I write my own public remarks because I don’t feel comfortable simply reading other folks’ work. The most meaningful words, I believe, come from the heart not from a committee, which is why I also usually speak from bullet points rather than polished scripts. All of my speeches over the past four years were great fun (and often hard work) to craft, and it is difficult picking a favorite. Among the special ones that seemed to write themselves was my superhero-themed Fourth of July address this year, which I transcribed for my blog a couple days later.
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INDEPENDENCE DAY REMARKS
July 6, 2013
A few readers have asked me to send them the remarks I made at our Independence Day receptions this year, so I thought I’d just go ahead and reprint the short speech here. I tend to speak from bullet-point notes rather than full drafts, so what follows is my best recollection of what I said in Wellington, which was thereafter slightly customized for Auckland and Christchurch. Please pardon any spelling errors in my Te Reo Māori and Hawaiian. I tend not to write out my mihi, so the spelling below is my best phonetic approximation.
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E nga mana, e nga reo, rau rangatira ma, tena koutou, tena koutou, tena koutou, katoa. E nga tini mate, haere, haere, moe mai ra. Kia ora, huihui tatou katoa.
In the languages of two of the hundreds of first nations of the territory of the United States of America: Aloha, aloha, aloha pumehana kako’o and talofa lava.
Honorable Ministers, Leader of the Opposition, other Members of Parliament, former Prime Minister Bolger, their Worships Mayors Wade-Brown and Rowan, colleagues in the Diplomatic Corps, Commander Admiral Swift of the U.S. 7th Fleet, other distinguished guests, friends all:
Welcome to our 4th of July celebration, again scheduled in June so that you are not out of town on your winter vacations when we pour the whiskey and toast the Revolution. Thank you for taking time to join us to commemorate the 237th anniversary of American Independence.
It was on July 4, 1776 that 56 farmers, merchants, brewers, lawyers, and educators representing the 13 American colonies ratified a Declaration of Independence from the British Empire, boldly asserting, “We hold these truths to be self-evident, that all men are created equal, that they are endowed by their Creator with certain unalienable Rights, that among these are Life, Liberty, and the pursuit of Happiness.”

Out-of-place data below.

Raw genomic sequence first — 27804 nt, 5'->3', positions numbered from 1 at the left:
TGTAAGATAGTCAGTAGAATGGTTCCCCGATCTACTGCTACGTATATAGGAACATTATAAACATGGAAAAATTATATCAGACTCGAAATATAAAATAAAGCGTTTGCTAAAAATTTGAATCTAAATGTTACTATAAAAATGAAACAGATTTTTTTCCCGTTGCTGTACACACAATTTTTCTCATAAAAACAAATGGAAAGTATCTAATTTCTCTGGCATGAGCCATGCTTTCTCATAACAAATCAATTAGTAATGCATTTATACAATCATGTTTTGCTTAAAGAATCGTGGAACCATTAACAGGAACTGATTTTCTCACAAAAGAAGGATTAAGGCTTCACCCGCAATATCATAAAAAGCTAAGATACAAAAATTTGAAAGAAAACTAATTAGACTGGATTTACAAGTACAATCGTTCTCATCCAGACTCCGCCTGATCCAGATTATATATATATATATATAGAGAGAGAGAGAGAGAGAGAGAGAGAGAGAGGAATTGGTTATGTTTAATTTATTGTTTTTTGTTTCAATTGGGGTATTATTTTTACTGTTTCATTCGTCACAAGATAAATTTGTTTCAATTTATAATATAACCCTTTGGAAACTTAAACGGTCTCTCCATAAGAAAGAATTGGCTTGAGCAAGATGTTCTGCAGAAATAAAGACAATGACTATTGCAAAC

Those words launched a great experiment, a turbulent, fascinating, complex, messy, uplifting work-in-perpetual-progress. It is the American impulse to wrestle continuously and publicly with the failings and imperfections in our own society and our own government, to work continuously to forge a more perfect union.
That impulse makes the United States an easy target because we Americans tend to air our disagreements and dirty laundry in public for all to see, for all to critique, and for all to exploit. That poses challenges and emboldens scoundrels, but it was the clear intention of our Founders and remains one of the greatest strengths of our society and our national character, which we celebrate on this, our national day.
Now, because this will likely be my final Independence Day as Ambassador, I considered finally delivering traditional national day remarks laced with trade statistics and lists of official visits. But, as you will see over the next 7 minutes, I veered off the road again.
Why? Because the power of the American narrative is not based on the quantity of product we produce or the amount of money we make. It’s much deeper than that. And the strength and promise of the relationship between New Zealand and the United States is not based on how many widgets we sell each other or how many times our senior officials meet and greet each other. It’s much deeper and more durable than that.
Our bonds, our strengths, and indeed our characters are best reflected not in statistics but in the common values we demonstrate, the aspirations we share, and the heroes we embrace. At times, I think it all boils down to five special strands of societal DNA that we Americans and Kiwis largely share, often reflected most clearly and honestly in the marketplace of popular culture.
There is the SPIDER-MAN gene … the ordinary everyman or everywoman, focused on the work and drama of daily life … conflicted, often misunderstood … seeking to be left alone … but stepping forward reluctantly when events so require … exemplified by American icons such as Paul Revere, Rosa Parks, and the great Billie Jean King, who was a reluctant but powerful feminist and lesbian symbol when all she really wanted to do was play tennis.